Comment


                #8
                My husband's family are Jewish and it occurs to me whether the Jewish marriage contract (a ketobah sp?) may be of help.

                Comment


                  #9
                  I got a Ketubah for one of mine from The Beth Din and it told me quite a bit except I couldn't read it had to have it translated.


                  Val

                  Comment


                    #10
                    Thanks for the suggestion....is this the same as the document I have for my grandparents ? My grandmother was rabidly CofE (anyone who attended any other church was the Sperm of The Devil) & I often wonder if she knew about her husband's family's Jewish roots. When she died, we found (& I have) a most impressive fully legally executed document (in English) from the time that they got engaged. It lists all the items the husband is to bring into the marital home. I've been told that this is part of Jewish tradition. I wonder what she made of it ? Maybe he told her it was a family tradition, not a Jewish one. Obviously, it wasn't used as an "official contract" because they were married in a CofE church. Maybe my grandmother's fierce religious attitude was defensive
                    Last edited by greyingrey; 15-03-13, 10:21.

                    Comment


                      #11
                      Grey

                      As I understand it, that contract is actually proof that a Jewish marriage has taken place, lol. There does not need to be any official ceremony, all there needs to be is the written contract of goods AND that the groom gives the bride a ring of "known value".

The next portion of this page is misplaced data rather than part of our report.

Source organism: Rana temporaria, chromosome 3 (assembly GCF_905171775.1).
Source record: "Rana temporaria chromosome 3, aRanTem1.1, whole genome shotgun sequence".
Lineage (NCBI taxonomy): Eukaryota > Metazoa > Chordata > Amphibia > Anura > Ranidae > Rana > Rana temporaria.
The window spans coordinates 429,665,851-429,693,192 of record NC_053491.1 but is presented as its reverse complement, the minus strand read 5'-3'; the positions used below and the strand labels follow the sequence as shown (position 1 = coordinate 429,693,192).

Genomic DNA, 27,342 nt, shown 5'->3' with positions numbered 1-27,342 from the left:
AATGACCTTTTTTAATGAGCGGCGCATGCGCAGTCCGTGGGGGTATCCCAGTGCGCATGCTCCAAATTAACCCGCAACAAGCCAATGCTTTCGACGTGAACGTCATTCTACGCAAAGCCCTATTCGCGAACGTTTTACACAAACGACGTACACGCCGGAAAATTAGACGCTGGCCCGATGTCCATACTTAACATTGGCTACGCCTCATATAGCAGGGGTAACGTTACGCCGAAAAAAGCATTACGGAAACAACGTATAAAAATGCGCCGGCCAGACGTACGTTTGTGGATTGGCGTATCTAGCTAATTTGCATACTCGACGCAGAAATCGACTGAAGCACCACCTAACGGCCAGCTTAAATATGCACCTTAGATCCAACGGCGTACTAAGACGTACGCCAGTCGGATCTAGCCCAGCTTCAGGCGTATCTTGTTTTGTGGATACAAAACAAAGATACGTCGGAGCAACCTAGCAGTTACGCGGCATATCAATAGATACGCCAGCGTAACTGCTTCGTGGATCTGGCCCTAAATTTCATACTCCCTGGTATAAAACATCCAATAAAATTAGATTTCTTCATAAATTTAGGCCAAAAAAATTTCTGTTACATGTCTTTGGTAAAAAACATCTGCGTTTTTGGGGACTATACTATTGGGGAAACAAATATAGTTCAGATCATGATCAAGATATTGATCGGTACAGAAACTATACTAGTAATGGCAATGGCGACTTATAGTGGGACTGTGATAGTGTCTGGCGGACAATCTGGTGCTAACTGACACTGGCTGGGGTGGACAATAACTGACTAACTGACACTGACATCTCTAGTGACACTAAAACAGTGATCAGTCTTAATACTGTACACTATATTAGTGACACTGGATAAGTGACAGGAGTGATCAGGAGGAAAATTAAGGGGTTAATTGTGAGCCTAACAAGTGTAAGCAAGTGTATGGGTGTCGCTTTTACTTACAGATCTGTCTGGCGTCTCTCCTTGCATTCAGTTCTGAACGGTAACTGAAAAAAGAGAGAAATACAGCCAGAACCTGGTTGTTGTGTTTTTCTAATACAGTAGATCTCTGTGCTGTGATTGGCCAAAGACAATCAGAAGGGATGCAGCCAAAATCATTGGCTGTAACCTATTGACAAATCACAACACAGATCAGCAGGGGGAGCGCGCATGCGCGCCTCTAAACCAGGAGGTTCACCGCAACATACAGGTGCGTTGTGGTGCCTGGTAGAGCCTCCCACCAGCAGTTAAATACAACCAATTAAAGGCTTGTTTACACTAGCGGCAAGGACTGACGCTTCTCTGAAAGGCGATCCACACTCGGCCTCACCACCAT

Belt and braces I reckon, in your grandmother's case, lol.

                      OC

                      Comment


                        #12
                        Oh, thanks, OC...that makes the document even more valuable from a family history point of view

                        Comment


                          #13
                          In an Orthodox Jewish home, the marriage contract would be framed and displayed in pride of place in the home, rather as we would display our wedding photos.

                          OC

                          Comment


                            #14
                            This is all SO interesting.....my grandmother couldn't have been unaware of his Jewish roots, could she ? (My grandfather died before I was born but he used to make my (non Jewish) mother's life a misery by making jokes about her large nose....saying she looked like a Jewess & should be pushing a barrow....which is exactly how his family started out....he must have spent his whole life pretending)

                            Comment


                              #15
                              No, she almost certainly knew - and if SHE didn't, then those around her would!